John Wesley said, “We think and let (others) think.” We are around eight million United Methodist people in the United States and another four million in different countries around the world. Twelve million people have a lot of ideas and opinions! Churches face unique situations and multiple factors in their places of ministry that determine the way the church should move forward. While things are still being decided, nobody at this time knows what the aftermath of this General Conference will bring to our beloved UMC as a whole.
One of the most frequent questions is… how is this going to affect the local congregation? That is exactly what we will see in the future. For now, I can say that as Nestor UMC, in the last 5 years we have been dealing with our own issues and conflicts, our dreams and vision, our possibilities and challenges.
We continue to look for new ways to serve and do ministry. The CORE Nestor project has been approved by the District, so our prayer is that doors can be opened for the financing for this project. At the same time, we recently “cast the net” and started a new worship service in Spanish, responding to the fact that almost 75% of the population around our campus is Hispanic. It is proven that when you start a new ministry in a church (and particularly a new worship service) the other ministries also benefit as there is more exposure and interest from the community. This is not a recipe, but I’m a firm believer that if we are faithful to our mission of being a nurturing place for all, making disciples for Christ, God will bless the intention of our hearts and the work of our hands.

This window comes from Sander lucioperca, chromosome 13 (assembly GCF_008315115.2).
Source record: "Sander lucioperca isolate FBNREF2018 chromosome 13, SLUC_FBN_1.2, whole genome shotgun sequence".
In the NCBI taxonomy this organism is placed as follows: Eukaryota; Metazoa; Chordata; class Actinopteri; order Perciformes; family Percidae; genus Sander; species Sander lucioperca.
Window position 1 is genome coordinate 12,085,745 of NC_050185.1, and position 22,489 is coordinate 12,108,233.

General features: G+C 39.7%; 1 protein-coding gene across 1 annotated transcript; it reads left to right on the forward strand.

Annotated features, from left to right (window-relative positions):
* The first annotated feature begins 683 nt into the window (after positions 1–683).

Finally, I’m blessed to see the response of the congregation with donations for several ministries that the Methodist Church of Mexico has for deportees. We also have several members in our congregation that are volunteering at the Safe Harbors ministry in San Diego, providing support for refugees.
My prayer is for wisdom, vision and that God might bless the intention of our hearts and the work of our hands.
See you Sunday in church,
Days of New Beginnings
As I am walking in the intricate streets of the old city of Jerusalem. I arrive to an apparently regular street that looks like any other street, but then I see that this street goes up… up to Calvary.
This is the traditional Via Dolorosa, the street that it is believed Jesus walked, carrying the cross to Calvary. Along the street you can stop at certain stations that commemorate both the three passages that happened in the Bible as well as others that are traditional and believed happened that day.
It is Friday afternoon, so part of the city has slowed down because of the Jewish Sabbath. There is a feeling of quiet, reflection, and meditation. During this pilgrimage, the Bible readings that I have read many times have a special meaning as I can put together places, people and events. Events both of sorrow and pain as well as of joy and hope.
That is one of the lessons I have learned from this pilgrimage. The road is still uncertain and many times goes uphill. Am I willing to walk this way? Although it can be hard, there’s so much joy and hope at the end of the road. We have a message that in the end happened “on the third day”. It was a day of new beginnings!
Shalom. See you Sunday in church!